WASHINGTON, D.C.(WKBN) – Phone and internet scams targeting the Social Security Administration are getting so abundant that federal officials have designated March 5 as “Slam the Scam Day.”
The effort is to raise public awareness on the many ways that scammers are targeting the public. Many include callers pretending to be government employees to mislead victims into providing personal information or making payments.
Social Security-related scams have skyrocketed over the past year to become the #1 type of consumer fraud reported to the Federal Trade Commission and the Social Security Administration, according to the Office of the Inspector General (OIG).
Officials from OIG said the scams have become “a scourge on the American public.”
The Federal Trade Commission recently reported that victims lost nearly $153 million to government imposter scams in 2019.
Representatives from the Social Security Administration will never: (Source OIG)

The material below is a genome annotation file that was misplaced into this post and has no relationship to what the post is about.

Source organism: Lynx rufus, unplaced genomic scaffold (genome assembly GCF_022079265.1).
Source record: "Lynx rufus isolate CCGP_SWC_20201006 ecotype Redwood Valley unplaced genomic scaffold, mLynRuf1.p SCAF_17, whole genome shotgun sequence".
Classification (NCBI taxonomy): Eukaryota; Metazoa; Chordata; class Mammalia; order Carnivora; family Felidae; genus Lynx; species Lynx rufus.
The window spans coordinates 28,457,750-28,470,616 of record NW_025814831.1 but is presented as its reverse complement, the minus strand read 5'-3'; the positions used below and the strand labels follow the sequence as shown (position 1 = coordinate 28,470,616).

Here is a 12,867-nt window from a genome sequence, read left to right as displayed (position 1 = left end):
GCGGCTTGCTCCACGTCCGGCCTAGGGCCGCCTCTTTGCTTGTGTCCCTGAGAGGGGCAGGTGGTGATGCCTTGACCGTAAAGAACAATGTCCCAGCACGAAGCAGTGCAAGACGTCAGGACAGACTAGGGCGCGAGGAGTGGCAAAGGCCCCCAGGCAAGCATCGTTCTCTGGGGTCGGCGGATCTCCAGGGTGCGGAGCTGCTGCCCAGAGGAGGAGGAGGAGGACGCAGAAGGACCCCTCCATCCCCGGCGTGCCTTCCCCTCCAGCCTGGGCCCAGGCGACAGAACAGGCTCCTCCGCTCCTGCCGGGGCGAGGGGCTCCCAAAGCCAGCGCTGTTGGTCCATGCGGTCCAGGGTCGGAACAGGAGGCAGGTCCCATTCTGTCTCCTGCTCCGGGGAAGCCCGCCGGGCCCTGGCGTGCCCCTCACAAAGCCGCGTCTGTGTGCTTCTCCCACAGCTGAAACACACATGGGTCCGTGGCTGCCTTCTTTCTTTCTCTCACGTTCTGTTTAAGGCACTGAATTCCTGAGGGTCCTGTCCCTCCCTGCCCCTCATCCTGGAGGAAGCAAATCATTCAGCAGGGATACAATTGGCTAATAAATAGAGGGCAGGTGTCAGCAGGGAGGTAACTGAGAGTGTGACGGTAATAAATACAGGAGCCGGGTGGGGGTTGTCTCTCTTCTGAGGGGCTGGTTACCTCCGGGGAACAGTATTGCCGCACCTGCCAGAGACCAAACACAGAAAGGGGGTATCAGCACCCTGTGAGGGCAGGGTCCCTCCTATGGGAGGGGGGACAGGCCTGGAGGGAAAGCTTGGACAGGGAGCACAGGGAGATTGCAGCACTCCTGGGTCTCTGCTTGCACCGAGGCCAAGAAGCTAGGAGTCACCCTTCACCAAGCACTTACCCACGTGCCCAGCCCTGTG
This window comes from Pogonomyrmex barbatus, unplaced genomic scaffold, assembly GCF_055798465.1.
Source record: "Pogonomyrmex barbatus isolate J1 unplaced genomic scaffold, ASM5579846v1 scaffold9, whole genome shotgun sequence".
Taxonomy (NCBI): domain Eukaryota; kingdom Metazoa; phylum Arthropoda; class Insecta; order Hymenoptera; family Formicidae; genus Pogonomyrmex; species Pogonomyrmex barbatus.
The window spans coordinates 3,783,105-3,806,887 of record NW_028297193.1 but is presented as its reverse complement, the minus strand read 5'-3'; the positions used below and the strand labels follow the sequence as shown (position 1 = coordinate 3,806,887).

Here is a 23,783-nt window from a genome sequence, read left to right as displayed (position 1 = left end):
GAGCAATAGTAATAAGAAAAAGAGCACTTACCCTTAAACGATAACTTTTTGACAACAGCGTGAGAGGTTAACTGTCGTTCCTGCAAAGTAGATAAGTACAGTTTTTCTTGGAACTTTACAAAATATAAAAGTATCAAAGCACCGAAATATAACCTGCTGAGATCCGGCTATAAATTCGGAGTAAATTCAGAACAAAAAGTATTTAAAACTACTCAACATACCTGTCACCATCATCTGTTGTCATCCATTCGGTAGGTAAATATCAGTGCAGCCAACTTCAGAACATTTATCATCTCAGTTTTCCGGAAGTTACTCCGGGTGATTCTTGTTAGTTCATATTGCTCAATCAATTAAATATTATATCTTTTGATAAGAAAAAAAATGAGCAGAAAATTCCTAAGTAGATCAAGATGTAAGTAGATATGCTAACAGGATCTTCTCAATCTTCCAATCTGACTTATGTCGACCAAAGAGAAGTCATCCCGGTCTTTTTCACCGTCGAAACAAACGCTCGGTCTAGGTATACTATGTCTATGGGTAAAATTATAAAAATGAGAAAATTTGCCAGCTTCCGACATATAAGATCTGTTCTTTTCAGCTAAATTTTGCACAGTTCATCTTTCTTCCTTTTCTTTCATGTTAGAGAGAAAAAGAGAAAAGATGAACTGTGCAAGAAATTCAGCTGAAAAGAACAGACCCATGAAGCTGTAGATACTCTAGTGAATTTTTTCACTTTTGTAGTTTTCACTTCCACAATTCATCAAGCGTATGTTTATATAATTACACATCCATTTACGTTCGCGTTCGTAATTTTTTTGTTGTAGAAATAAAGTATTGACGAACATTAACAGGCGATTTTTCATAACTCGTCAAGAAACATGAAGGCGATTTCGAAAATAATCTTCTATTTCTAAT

- Tell you that your Social Security number has been suspended, or offer to increase your benefits or resolve an identity theft issue for a fee
- Call to threaten you with arrest or legal action if you do not immediately pay a debt, fine or fee
- Request immediate payment via gift cards, cash, wire transfers or internet currency like Bitcoin
- Demand secrecy from you in handling a Social Security-related problem, or tell you to make up a story to tell your friends, family or store/bank employees
“Awareness is our best hope to thwart the scammers,” said Inspector General Gail S. Ennis. “Tell your friends and family about these scams and report them to us when you receive them, but most importantly, just hang up and ignore the calls.”
You can report Social Security scams online at oig.ssa.gov. IRS imposter scams can be reported to the Treasury Inspector General for Tax Administration, and other government imposter scams to the Federal Trade Commission.